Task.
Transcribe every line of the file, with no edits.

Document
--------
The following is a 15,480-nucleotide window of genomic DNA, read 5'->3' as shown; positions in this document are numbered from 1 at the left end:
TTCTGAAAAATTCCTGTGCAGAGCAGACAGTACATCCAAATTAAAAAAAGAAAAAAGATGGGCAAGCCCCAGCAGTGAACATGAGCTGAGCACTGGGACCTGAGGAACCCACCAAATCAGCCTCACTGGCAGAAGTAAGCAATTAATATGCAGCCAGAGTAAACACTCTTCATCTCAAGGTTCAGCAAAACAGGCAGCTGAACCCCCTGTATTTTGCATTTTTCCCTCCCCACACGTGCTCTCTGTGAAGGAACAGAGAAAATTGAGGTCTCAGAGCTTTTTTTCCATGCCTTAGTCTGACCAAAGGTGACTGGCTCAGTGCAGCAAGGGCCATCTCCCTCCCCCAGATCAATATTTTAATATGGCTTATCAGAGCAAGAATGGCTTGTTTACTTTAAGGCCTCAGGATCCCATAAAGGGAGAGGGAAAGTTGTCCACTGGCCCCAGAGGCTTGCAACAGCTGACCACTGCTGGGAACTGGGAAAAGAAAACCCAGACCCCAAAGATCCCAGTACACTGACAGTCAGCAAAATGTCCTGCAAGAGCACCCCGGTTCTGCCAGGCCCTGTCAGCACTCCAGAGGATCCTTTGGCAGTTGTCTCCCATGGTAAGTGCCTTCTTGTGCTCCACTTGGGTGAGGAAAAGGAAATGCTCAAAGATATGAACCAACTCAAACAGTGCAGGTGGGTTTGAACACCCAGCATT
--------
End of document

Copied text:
The following is a 15,480-nucleotide window of genomic DNA, read 5'->3' as shown; positions in this document are numbered from 1 at the left end:
TTCTGAAAAATTCCTGTGCAGAGCAGACAGTACATCCAAATTAAAAAAAGAAAAAAGATGGGCAAGCCCCAGCAGTGAACATGAGCTGAGCACTGGGACCTGAGGAACCCACCAAATCAGCCTCACTGGCAGAAGTAAGCAATTAATATGCAGCCAGAGTAAACACTCTTCATCTCAAGGTTCAGCAAAACAGGCAGCTGAACCCCCTGTATTTTGCATTTTTCCCTCCCCACACGTGCTCTCTGTGAAGGAACAGAGAAAATTGAGGTCTCAGAGCTTTTTTTCCATGCCTTAGTCTGACCAAAGGTGACTGGCTCAGTGCAGCAAGGGCCATCTCCCTCCCCCAGATCAATATTTTAATATGGCTTATCAGAGCAAGAATGGCTTGTTTACTTTAAGGCCTCAGGATCCCATAAAGGGAGAGGGAAAGTTGTCCACTGGCCCCAGAGGCTTGCAACAGCTGACCACTGCTGGGAACTGGGAAAAGAAAACCCAGACCCCAAAGATCCCAGTACACTGACAGTCAGCAAAATGTCCTGCAAGAGCACCCCGGTTCTGCCAGGCCCTGTCAGCACTCCAGAGGATCCTTTGGCAGTTGTCTCCCATGGTAAGTGCCTTCTTGTGCTCCACTTGGGTGAGGAAAAGGAAATGCTCAAAGATATGAACCAACTCAAACAGTGCAGGTGGGTTTGAACACCCAGCATT